@Metamega, you are right. That is exactly why I added the comments about trade delays/prices. Since the sample code was intended to replicate the OP idea to operate in RT, I imagined that doing it "live" it may be possible to attempt to trade at the close price (activating some sort of bar completion countdown), but the actual traded price may be different.
I will probably test the code using the open price (or if in a very short TF the Avg price) of the next bar (and /or consider some slippage too).

deleted my post, the case is pertaining to a Backtest over live trading.

In short: everything can be done.

You have created a "problem" and you are now trying to "solve" it in convoluted way. The thing is that you should write the original formula so it generates signals properly (array wise), not for "last bar only".
You are probably coming from Tradestation that forces this kind of thinking but really it is not necessary (see my other post: MarketPosition and alternate exit condition)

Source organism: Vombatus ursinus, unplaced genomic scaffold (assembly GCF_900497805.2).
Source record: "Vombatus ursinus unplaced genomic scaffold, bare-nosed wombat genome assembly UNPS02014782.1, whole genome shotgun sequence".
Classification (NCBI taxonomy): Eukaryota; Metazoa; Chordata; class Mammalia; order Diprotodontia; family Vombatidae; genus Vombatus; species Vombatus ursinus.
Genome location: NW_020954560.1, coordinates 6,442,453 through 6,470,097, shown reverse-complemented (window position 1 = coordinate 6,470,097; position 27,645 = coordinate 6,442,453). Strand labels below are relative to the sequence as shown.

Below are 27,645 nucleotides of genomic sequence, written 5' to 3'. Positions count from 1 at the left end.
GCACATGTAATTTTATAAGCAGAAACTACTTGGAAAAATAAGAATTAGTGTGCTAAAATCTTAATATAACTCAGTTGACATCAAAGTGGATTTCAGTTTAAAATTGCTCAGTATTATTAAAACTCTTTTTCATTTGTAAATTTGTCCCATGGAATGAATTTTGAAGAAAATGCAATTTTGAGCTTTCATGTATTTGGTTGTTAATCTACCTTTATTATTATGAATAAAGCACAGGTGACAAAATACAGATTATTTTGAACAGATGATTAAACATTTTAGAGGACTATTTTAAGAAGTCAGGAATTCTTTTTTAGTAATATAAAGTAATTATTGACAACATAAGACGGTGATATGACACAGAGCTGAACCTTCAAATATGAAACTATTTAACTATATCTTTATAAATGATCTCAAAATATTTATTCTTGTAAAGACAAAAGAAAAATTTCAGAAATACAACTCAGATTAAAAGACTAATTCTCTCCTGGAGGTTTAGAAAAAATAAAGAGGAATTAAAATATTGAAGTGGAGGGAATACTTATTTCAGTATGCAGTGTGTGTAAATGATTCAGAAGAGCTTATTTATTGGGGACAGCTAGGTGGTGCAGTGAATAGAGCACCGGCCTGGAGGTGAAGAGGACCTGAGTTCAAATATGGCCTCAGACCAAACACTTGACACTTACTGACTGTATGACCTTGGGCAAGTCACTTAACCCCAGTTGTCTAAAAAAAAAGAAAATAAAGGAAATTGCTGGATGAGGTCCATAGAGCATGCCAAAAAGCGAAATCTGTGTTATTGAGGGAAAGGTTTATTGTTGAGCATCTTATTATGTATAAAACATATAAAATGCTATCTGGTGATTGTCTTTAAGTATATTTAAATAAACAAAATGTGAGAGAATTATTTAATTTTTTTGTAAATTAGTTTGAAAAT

Again: everything can be done. You could wrap everything inside a for() loop where bi changes from 0 to BarCount-1 instead of using fixed

bi = BarCount - 1; // taken from your code

And it would work. That would emulate implicit Tradestation-like loop. But that is really not the way to go. It is waste of resources. It should be done properly, array-wise. Hire somebody who knows AFL and explain in plain English the system you are trying to code and programmer would write it for you correctly.

Thank you for the feedback TZ.

I have not used Tradestation, but I do have difficulty using array-only processing for my huge 3000 script, that tries to emulate Price Action logic.

I will ask around the forum for a couple of ideas, and if I find that all these can be done with array processing, I will seek the help of a pro Amibroker programmer.